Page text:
Diary of a Co-Chief Scientist: Pre -Cruise Prep

Research Vessel Walton Smith. Photo credit: University of Miami
Research Vessel Walton Smith. Photo credit: University of Miami

Have I forgotten anything?” is a common question that runs through any traveller’s mind, and as a first time co-chief scientist it has been running through my head about every 10 minutes for the last three weeks. Not only do I need to remember to pack a toothbrush, but I’m in charge of all aspects for our deep-sea research cruise: pre-cruise setup, science underway, and post-cruise wrap up responsibilities.

Is there a manual for this type of job? Not really! Instead I’m relying on observations from past research cruises, and a reassuring nod from the other (far more experienced) co-chief scientist. I’m excited for this adventure and ready to earn the title of chief scientist!

So, what does a chief scientist do, anyway? Here’s some of the key tasks for pre-cruise setup (Note: this starts long before the cruise):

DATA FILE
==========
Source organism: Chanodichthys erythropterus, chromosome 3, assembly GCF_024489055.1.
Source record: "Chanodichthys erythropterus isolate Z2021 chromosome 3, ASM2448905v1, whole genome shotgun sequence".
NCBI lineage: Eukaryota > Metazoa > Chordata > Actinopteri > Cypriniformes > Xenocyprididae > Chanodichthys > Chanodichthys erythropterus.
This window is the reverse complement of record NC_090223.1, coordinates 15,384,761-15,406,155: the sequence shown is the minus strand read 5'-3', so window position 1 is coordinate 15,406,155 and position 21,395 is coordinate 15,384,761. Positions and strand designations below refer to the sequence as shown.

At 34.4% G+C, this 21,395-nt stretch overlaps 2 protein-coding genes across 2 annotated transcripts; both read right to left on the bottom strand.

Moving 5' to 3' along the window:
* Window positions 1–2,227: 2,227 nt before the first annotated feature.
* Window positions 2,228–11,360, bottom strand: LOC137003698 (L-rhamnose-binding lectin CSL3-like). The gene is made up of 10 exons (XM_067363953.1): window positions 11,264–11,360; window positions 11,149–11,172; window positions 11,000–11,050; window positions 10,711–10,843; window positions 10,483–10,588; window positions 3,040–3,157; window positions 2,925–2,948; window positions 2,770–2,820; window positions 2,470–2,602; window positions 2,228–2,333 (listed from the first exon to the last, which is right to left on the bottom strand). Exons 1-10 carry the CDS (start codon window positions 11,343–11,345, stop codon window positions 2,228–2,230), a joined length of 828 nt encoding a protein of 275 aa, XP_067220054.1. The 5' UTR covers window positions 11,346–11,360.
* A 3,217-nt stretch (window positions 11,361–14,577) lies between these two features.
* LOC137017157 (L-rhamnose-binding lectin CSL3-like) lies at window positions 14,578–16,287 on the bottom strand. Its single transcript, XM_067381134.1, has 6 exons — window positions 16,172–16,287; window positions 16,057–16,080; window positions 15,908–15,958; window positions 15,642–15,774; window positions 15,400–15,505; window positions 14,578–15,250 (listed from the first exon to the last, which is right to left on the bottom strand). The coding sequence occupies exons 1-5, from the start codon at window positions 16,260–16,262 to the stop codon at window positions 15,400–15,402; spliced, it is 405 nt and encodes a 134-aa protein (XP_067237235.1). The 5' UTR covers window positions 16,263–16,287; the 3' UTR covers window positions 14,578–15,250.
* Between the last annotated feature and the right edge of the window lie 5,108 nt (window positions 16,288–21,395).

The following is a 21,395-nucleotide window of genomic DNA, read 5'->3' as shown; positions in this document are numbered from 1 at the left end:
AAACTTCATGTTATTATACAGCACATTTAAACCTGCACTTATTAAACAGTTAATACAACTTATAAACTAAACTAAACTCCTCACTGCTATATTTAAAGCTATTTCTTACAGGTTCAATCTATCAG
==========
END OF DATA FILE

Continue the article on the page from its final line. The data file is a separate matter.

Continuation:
• Determine cruise objectives
  • Complete the configuration and pre-cruise form for the ship
  • Identify the science party participants
  • Prepare the science party for the cruise: medical profiles, insurance forms, and confirmation of travel itineraries [we don’t want to leave anyone behind!]
  • Identify the station location to achieve our cruise objectives
  • Confirm with the ship the list of science objectives, such as MOCNESS* plankton tows, CTD* casts, and mooring retrieval
  • Send all of our equipment and supplies to the ship and confirm that all equipment is on board

I’ll update the diary of a chief scientist while at sea, so stay tuned for more adventures of a first time co-chief sci!


*MOCNESS = Multiple Opening/Closing Net Environmental Sensing System

* CTD = Conductivity, Temperature, and Depth instrument

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